Friday, July 27, 2007


Richard Wagner is an artist who still evokes the most diverse responses--including profound loathing in certain quarters. Many Jews see his music as inextricably bound up with Hitler, Nazism and the Holocaust. In fact, his operas until this day have never been played in Israel. This is most unreasonable as Wagner knew nothing of Hitler's madness and, insofar as he was affected by philosophies of his time, the pessimism of Schopenhauer was the most meaningful to him. Arthur Schopenhauer was the antithesis of being some anti-semitic, Aryan fascist. Rather, his philosophy was closely allied to Buddhism and the impossibility of happiness in a world ruled by the dictates of desire. Of all the arts music had the greatest power of consolation, due to its being a purely abstract medium that didn't necessitate too much dwelling on the harshness and pointlessnes of the world.

Last night, I concluded my journey through Wagner's "Ring des Nibelungen" on DVD, conducted by James Levine at the New York Metropolitan Opera. Everything was quite superb, but it was Levine's shaping intelligence that held the whole thing together over an exhausting 15 hours or so. Now,as most people know, James Levine is Jewish and praise and respect is due to him for not making Wagner a scapegoat of Twentieth Century politics at "The Met" and deciding to go to the music in forming his assessment of this great composer (instead of some half baked fanatics).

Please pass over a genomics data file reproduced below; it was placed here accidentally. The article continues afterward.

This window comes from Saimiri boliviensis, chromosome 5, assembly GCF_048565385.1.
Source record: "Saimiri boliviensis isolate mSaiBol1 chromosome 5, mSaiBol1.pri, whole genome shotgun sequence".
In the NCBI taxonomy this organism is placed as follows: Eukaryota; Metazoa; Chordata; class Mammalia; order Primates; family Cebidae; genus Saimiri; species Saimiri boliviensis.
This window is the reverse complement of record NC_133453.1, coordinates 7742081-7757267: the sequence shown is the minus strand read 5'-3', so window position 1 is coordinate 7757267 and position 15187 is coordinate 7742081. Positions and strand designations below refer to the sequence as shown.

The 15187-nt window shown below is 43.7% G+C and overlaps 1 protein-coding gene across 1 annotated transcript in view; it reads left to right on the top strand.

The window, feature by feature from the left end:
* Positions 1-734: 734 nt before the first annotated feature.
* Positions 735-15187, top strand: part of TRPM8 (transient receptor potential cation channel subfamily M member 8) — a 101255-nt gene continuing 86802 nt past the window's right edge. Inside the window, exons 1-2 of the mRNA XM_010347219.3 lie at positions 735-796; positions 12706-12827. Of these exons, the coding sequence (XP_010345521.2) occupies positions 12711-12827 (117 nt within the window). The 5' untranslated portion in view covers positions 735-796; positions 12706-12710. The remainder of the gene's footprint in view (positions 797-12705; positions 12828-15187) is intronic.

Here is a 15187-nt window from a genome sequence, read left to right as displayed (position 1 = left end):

The most popular of The Ring's four operas is probably "Die Walkure". This is due to its absolutely superb third act which, in little over an hour, includes the famous "Ride of the Valkyries" and the stunningly beautiful magic slumber music. However, the first two acts of Die Walkure are perhaps the least succesful of the entire Ring due to there being too much emphasis on static situations and long-winded recapitulations. As organic and consistent artistic wholes, the other three operas are superior--but perhaps it is not wrong to view the unbelieavable beauty of Die Walkure's third act as the true high point of the whole cycle.


Blogger ely said...

mi piace xchè è una bella composizione

2:00 PM  
Anonymous Gunter said...

Nice to see someone opposing that old chestnut concerning Wagner's "racism".

7:24 PM  
Anonymous Lark said...

Thanks for writing this.

2:23 PM  

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